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I would think an Essex chassis would have been taxed to the max hauling around a Murphy body. There wasn’t any extra power to spare on those very small production cars. 

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Ed: 

Thanks the the assessment of the F-Head Hudsons.  About forty years ago here in western New York, we had two '29 Greater Hudson L Biddle & Smart dual-cowl sport phaetons owned by collectors that appeared at various shows.  It was my first exposure to those interesting cars, wondered what the outlook was toward them.

 

It always struck me as humorous that Hudson named these the "Greater Hudson", which with their long 139" wheelbase and 288 cu.in. 92 hp, F-Head Super Six seemed appropriate.  But, for the following year, they introduced their first straight eight as the "Hudson Great Eight" which at 213.8 cu.in. 80 hp, it appears as if the 'Lesser Eight' would have been apropos.   One supposes prior owners of Hudson Super Sixes found the replacement straights eights of the early 1930's a distinct disappointment. 

Steve 

 

Edited by 58L-Y8
Added Hudson Great Eight comments (see edit history)
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The first round of the Hudson 8 was inferior big time to the F head Super Six. Hudson , because of the depression, took the 29 Essex six and added two extra cylinders to it. It was not a very reliable motor. It improved slightly in 34 the again in through 36 to 38 I believe. It then turned into the loved 254 8 that hudson people love. It was last offered in 52. 

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A.J:

Of the 7,777 1932 Hudsons generally reported to have been built, the smallest percentage has to be the most expensive Series L Major Greater Eights.  A 1939 Chilton Flat Rate & Tune Up that came from Van Nostrand's garage your REO manual did list the following serial numbers for the 1932 Hudson Models T, U & L  eights:

Standard (T) 930,770 to 936,702

Sterling (U) 62,884 to 68,322

Major ( L) 250,001 to 251, 116

Whether any of these number give a true indication or were simply blocks of serial numbers Hudson registered is unknown.  The Sterling numbers possibly are a typo, work out to be almost as many as the Standard series.  Given the economic distress at the times, it doesn't make sense.

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10 hours ago, E-116-YH said:

Hello Paul,

                   My friend that owned the car always called it a "Landau Sedan" and the top was rigid. The car had it's original upholstery and it was very serviceable. It was one of the easiest cars to get in and out of with the front opening doors.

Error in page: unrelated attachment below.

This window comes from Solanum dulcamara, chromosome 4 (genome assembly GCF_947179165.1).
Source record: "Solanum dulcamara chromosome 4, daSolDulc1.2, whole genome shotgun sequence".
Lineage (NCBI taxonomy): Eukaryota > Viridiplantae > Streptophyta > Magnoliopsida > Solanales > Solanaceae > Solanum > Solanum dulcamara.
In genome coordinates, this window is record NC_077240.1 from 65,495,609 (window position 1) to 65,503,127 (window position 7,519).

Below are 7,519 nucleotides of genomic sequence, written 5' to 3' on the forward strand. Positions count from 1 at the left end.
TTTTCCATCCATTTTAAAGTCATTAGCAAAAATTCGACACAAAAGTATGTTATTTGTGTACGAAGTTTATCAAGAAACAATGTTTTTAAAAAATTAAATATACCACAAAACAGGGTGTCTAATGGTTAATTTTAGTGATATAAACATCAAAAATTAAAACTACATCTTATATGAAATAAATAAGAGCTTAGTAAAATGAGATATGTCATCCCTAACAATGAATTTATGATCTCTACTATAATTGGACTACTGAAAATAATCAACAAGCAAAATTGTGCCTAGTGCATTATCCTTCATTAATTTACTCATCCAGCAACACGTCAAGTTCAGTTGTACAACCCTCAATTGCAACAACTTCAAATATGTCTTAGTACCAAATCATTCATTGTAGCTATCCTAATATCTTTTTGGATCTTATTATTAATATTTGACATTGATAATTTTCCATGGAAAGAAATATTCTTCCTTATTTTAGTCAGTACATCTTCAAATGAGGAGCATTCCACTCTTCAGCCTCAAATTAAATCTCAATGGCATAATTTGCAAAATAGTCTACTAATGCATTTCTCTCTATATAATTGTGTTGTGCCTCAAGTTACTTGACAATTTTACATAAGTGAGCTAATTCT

I figured so. I was hoping it was a convertible sedan for a friends sake. 
Nice looking car. 

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  • 1 month later...
On 2/13/2021 at 4:42 PM, 32tatra said:

Here is the same car, in a photo taken 8 years later on Bedford Ave corner Tilden Street in Brooklyn New York.  Very sad, i don't think the car made it though the war!

bedford and tildon old car.jpg

Just curious, since we sourced the photos from the same NYC archive, how you happened upon this matching car?  Do you also flip through thousands of photos looking for interesting vehicles like I do?

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It would be interesting to know who’s car, and what occupation the owner was in to have had his picture taken and saved in that format... the pictures seem to have a Police stakeout look similar to Boston’s collection on Whitey Bulger.

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Interesting to note the Bedford Avenue street in Brooklyn. Bedford Avenue was automobile row for Brooklyn, loaded with assorted car dealerships in the pre Great Depression era.

Car dealerships and repair garages for the dealerships as well as independent repair shops , coach builders etc were all centered on NY City ( Manhattan) on the mid to upper west side.  Main reason was access to rail service to deliver cars or even chassis to the dealers/coach builders. It was an area formerly used by carriage houses and horse stables. What today is known as the high line RR tracks ran the length of the west side, and when the tunnels and George Washington Bridge were completed it made access even easier. Coach builders Rollston, Brooks - Ostruck, Ostruck etc all had their business on the west side of Manhattan. Look to the first issue of the new Crankshaft  quarterly magazine for a history of Rollston/Rollson with many period photographs.